Thursday, July 12, 2007

Reading, a Harry situation...

Does the Harry Potter series deserve as much credit for motivating young readers as has been given?

According to this NYT article, no.

Studies have shown that interest in reading peaks with every new installment of HP and then reverses back to the previous interest level. Meaning that children don't pick up other books while waiting for the next HP. Is reading one book every two or so years enough?

One researcher at Stamford said that we put too much interest on reading for pleasure. He says children should read for information in preparation for what they will need to survive the real world. He poses the question, when will reading literature be a necessary skill/pass time?

What do you think?

Should children be encouraged to read for pleasure? Is reading a fundamental skill that should be developed? Or, as the one researcher suggests, should reading for information be the skill that is developed in school?

3 comments:

Slave to the dogs said...

Doesn't reading for pleasure help improve your skills at reading for information? That was how it always felt to me as a kid. Hell, even now. Always room for improvement!

Michael said...

Don't both reading for information and reading for pleasure kind of go hand in hand? If the kids are reading for pleasure, whatever they choose to read, they are reading to understand what they're reading. And in the work world, often times we read to understand something.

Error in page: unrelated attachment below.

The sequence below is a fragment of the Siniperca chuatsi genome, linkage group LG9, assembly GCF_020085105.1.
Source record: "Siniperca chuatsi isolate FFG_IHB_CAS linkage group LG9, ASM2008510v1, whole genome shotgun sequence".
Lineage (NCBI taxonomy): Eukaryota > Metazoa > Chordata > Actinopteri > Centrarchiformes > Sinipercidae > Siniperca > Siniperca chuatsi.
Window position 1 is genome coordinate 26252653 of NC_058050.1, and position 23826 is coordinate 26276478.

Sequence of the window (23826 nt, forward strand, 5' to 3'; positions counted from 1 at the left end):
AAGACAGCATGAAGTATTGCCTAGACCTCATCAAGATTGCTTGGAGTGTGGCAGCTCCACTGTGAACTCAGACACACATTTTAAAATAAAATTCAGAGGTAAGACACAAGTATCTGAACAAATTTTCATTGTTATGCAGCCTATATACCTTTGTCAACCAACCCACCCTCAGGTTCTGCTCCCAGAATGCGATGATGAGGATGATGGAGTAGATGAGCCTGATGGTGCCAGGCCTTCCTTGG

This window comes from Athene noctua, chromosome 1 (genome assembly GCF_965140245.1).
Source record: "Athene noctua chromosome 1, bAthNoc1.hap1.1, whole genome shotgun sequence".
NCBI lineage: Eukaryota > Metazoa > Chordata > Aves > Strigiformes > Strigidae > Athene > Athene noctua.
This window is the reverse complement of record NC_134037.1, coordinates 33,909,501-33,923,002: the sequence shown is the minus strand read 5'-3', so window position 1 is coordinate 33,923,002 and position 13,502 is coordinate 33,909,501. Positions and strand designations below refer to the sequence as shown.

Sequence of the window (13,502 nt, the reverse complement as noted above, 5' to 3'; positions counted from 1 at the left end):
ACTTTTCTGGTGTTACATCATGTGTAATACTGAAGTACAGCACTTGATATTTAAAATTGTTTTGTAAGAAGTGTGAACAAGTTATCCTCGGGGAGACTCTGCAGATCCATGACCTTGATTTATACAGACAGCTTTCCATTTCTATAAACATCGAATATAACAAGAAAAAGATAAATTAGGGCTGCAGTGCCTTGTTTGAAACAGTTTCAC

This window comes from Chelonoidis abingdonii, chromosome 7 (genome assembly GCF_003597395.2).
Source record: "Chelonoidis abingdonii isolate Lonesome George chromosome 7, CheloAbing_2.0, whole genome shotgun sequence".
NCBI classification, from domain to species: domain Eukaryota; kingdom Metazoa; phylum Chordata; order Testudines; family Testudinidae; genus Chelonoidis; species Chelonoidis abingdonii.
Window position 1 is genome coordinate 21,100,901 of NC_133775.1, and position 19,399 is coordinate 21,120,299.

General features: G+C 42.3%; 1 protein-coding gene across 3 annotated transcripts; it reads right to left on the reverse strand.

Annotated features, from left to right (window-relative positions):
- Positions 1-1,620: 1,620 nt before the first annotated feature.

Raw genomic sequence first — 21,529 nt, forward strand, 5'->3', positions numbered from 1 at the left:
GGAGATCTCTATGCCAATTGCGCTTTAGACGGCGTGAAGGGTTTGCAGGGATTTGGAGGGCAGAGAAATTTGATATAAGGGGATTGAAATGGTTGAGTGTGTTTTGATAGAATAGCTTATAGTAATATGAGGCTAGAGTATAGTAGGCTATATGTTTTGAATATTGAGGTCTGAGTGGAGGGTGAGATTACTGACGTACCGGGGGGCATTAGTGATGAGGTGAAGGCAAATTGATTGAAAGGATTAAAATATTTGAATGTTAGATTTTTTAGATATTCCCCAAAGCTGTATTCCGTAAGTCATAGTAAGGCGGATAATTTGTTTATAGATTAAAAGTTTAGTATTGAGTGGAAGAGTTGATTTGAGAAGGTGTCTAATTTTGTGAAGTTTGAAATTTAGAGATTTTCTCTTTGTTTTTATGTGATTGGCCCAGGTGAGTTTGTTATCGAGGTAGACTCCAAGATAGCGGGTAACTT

Also, I think reading helps when you're attempting to put together thoughts in writing--say for example that silly e-mail thing or the office memo. No, it doesn't have to be a great tome of literature but it should be readable and follow the rules of grammar and spelling.

So, I think you can and should have both--reading for purpose and reading for pleasure.

Sarah Ashlee said...

Slave - I think the more you read of anything, the better you will be. Let's not limit our children to only what we feel they will need. By doing this, we might be limiting, and leaving uninspired, the next great novelist.

Michael - I wholeheartedly agree that children (and adults) should read for information and pleasure. That's why classes in K-12 are so instrumental - they teach (or should teach) you to enjoy both!